Short video app TikTok, owned by China’s ByteDance, said on Thursday it would invest billions of dollars in Southeast Asia over the next few years, as it doubles down on the region amid intensifying global scrutiny over its data security.
But the platform has yet to translate the large user base into a major e-commerce revenue source in the region as it faces fierce competition from bigger rivals of Sea’s Shopee, Alibaba’s Lazada and GoTo’s Tokopedia.
“We’re going to invest billions of dollars in Indonesia and Southeast Asia over the next few years,” TikTok CEO Shou Zi Chew said at a forum it organised in Jakarta to highlight the social and economic impact of the app in the region.
TikTok did not provide a detailed breakdown of the spending plan, but said it would invest in training, advertising and supporting small vendors looking to join its e-commerce platform TikTok Shop.
Chew said content on its platform was becoming more diversified as it adds more users and expands beyond advertising into e-commerce, allowing consumers to purchase goods through links on the app during livestreaming.
TikTok has 8,000 employees in Southeast Asia, and 2 million small vendors selling their wares on its platform in Indonesia, the region’s biggest economy, he added.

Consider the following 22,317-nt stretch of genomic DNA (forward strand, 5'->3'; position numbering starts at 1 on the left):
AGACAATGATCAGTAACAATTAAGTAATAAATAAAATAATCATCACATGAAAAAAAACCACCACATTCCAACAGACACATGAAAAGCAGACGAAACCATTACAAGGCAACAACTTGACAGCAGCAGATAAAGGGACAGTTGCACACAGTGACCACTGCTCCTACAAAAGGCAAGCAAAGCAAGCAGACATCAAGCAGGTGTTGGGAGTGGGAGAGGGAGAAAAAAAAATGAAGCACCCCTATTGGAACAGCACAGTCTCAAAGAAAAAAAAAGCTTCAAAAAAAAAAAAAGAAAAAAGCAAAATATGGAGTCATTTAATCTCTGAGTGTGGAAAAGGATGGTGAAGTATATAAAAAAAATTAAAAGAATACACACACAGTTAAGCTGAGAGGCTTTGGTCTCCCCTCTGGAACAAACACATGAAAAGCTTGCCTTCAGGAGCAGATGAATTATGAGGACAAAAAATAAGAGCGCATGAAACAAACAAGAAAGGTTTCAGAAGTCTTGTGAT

E-commerce transactions across the region reached nearly $100 billion last year, with Indonesia accounting for $52 billion, according to data from consultancy Momentum Works.
TikTok facilitated $4.4 billion of transactions across Southeast Asia last year, up from $600 million in 2021, but it still trailed far behind Shopee’s $48 billion of regional merchandise sales in 2022, Momentum Works said.
TikTok’s investment plan comes as the Chinese-owned company faces scrutiny from some governments and regulators because of concerns that Beijing could use the app to harvest user data or advance its interests.
Countries including Britain and New Zealand have banned the app on government phones, moves TikTok said it believed were based on “fundamental misconceptions” and driven by wider geopolitics.
TikTok has repeatedly denied that it has ever shared data with the Chinese government and has said the company would not do so if asked.
The app has not faced major bans on government devices in Southeast Asia, but it has been under scrutiny over its content.
Indonesia presented one of its first major global policy challenges in 2018, after authorities briefly banned TikTok for posts they said contained “pornography, inappropriate content and blasphemy.”
In Vietnam, regulators said it would probe TikTok’s operations in the country because “toxic” content on the platform poses a threat to its “youth, culture and tradition,” CNBC reports.